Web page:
Longer handles are also more difficult to maneuver and make more delicate tasks trickier. Again, how you envision or plan on using your hatched will define your parameters length-wise.

What size of camping ax should you buy?

large camping hatchet

As with the length of your hatchet’s handle, the overall size of your hatchet or camping ax depends on how you plan to use it.

For tasks that require more agility, smaller axes like the Gerber Bear Grylls Survival Hatchet will probably be ideal, allowing you to work with greater speed and accuracy; for “meatier” tasks and heavy wood processing, weightier models like the Gransfors Bruks Wildlife Hatchet will serve your purposes better.

How to sharpen a camping hatchet?

Sharpening your hatchet is very similar to sharpening the blade on your knife.

A variety of tools can be used to sharpen your hatchet, but the most time-efficient method is to begin with a file and then progress onto a whetting stone to finalize the job and remove any bur from the blade.

  • Position the hatchet steadily with the blade pointing away from you
  • Run the file diagonally from the ax head (used for hammering) outwards
  • Repeat the process on the other side of the blade
  • At this point, there will be a slight “bur” around the blade
  • Substitute the file for a whetting stone and continue the sharpening process described above until the blade has the desired sharpness and any nicks in the edge of the blade have disappeared

For a more exhaustive—and perhaps excessive!—sharpening session, follow the steps in the video below:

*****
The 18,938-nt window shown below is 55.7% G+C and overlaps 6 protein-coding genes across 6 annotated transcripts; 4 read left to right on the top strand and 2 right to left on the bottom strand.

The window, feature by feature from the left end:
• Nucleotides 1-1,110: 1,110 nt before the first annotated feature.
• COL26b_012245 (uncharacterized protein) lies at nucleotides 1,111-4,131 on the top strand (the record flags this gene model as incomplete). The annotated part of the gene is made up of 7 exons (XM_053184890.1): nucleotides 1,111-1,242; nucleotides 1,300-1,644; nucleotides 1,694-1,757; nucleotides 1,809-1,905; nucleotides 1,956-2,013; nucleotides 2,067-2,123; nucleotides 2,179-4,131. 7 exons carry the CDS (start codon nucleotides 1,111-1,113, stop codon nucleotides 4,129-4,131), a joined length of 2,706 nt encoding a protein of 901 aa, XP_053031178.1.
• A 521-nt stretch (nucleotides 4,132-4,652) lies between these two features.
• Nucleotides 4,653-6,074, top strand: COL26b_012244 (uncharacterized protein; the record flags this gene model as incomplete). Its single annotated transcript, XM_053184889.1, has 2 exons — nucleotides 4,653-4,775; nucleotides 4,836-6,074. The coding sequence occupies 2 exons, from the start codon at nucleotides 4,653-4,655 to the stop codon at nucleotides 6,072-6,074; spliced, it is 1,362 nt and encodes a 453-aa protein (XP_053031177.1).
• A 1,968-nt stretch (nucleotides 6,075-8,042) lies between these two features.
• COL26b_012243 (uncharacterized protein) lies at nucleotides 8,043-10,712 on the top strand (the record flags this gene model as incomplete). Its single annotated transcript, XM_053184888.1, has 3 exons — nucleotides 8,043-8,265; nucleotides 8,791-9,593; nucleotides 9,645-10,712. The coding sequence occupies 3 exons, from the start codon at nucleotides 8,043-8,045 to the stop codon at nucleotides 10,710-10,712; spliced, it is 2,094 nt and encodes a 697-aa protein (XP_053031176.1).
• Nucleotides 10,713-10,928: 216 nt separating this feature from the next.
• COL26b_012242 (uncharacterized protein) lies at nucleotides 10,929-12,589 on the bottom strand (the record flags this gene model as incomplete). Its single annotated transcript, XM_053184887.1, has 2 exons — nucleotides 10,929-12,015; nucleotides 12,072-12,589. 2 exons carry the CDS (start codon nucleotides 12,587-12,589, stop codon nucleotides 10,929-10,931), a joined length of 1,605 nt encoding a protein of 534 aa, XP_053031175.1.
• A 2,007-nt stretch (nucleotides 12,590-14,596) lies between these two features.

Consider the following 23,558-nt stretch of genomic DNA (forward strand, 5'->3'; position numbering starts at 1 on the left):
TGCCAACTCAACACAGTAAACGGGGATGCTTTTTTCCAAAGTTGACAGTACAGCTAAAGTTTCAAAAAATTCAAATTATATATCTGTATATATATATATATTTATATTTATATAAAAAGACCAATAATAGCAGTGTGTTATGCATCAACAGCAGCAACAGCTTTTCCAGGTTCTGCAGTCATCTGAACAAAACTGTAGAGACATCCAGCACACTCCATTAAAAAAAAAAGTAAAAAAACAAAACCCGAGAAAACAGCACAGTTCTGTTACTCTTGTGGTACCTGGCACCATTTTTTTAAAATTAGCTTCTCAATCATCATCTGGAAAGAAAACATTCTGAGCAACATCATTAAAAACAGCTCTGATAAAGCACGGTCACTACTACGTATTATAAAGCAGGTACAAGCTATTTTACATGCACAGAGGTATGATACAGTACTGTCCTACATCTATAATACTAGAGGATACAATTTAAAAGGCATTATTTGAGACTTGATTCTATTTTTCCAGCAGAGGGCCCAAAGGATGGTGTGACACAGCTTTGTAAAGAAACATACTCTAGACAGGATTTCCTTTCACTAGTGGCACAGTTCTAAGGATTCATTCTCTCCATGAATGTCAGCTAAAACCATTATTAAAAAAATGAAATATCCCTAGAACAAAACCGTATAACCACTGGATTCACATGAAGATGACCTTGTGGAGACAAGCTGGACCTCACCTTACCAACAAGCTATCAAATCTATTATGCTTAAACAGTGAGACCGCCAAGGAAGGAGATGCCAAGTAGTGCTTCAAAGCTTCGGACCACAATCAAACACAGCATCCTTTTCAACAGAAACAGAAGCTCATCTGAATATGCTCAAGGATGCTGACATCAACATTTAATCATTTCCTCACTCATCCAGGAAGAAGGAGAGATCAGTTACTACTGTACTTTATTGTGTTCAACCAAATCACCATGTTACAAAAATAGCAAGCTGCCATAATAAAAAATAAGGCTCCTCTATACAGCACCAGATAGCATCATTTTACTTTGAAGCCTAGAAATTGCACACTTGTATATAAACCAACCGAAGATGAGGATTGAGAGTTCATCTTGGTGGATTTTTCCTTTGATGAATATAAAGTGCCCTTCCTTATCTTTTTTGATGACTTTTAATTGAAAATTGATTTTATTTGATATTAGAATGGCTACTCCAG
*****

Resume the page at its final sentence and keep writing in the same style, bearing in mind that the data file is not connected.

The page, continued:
Conclusion

Camping hatchets offer far more than just a means of making yourself feel like some modern-day Chuck Norris about the campsite or on your trips into the backcountry.

More than any other outdoor accessory we know of, this small addition to you kit can make life a whole lot easier when it comes to carrying out dozens of the most important campsite tasks—so much so that most long-term users will agree that a good hatchet can quickly become any camper’s best friend.

Whether you’re in the market for an awesome means of self-defense, an old-school, no-nonsense wood processor, or a multi-purpose, highly functional backcountry tool, there’s a hatchet out there that’s perfectly suited to your needs.

Whatever those needs may be, in the list of items featured in our review we’re sure you’ll find the one that’s destined to become your backcountry “bestie” for many years to come.

Always Be Prepared: 5 Best Camping Hatchets & Axes On The Market

How would you rate this post?

Last Updated On:

Leave a Comment

Your email address will not be published. Required fields are marked *

Send this to a friend